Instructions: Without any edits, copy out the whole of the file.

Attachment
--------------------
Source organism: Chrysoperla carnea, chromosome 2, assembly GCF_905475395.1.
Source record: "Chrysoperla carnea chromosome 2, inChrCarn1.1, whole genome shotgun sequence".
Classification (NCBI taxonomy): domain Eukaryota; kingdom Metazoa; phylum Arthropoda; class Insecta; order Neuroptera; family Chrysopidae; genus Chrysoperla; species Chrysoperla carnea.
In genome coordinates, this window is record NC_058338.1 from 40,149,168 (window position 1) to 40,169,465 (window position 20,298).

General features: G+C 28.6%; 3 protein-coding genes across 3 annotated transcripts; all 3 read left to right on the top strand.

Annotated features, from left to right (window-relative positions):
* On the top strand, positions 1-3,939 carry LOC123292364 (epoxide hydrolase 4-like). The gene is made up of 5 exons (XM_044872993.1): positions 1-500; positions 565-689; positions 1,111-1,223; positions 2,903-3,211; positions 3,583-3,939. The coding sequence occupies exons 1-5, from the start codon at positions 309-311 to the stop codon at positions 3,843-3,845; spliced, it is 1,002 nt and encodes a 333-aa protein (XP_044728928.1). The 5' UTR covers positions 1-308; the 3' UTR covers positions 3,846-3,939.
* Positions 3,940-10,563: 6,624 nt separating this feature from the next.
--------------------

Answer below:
Source organism: Chrysoperla carnea, chromosome 2, assembly GCF_905475395.1.
Source record: "Chrysoperla carnea chromosome 2, inChrCarn1.1, whole genome shotgun sequence".
Classification (NCBI taxonomy): domain Eukaryota; kingdom Metazoa; phylum Arthropoda; class Insecta; order Neuroptera; family Chrysopidae; genus Chrysoperla; species Chrysoperla carnea.
In genome coordinates, this window is record NC_058338.1 from 40,149,168 (window position 1) to 40,169,465 (window position 20,298).

General features: G+C 28.6%; 3 protein-coding genes across 3 annotated transcripts; all 3 read left to right on the top strand.

Annotated features, from left to right (window-relative positions):
* On the top strand, positions 1-3,939 carry LOC123292364 (epoxide hydrolase 4-like). The gene is made up of 5 exons (XM_044872993.1): positions 1-500; positions 565-689; positions 1,111-1,223; positions 2,903-3,211; positions 3,583-3,939. The coding sequence occupies exons 1-5, from the start codon at positions 309-311 to the stop codon at positions 3,843-3,845; spliced, it is 1,002 nt and encodes a 333-aa protein (XP_044728928.1). The 5' UTR covers positions 1-308; the 3' UTR covers positions 3,846-3,939.
* Positions 3,940-10,563: 6,624 nt separating this feature from the next.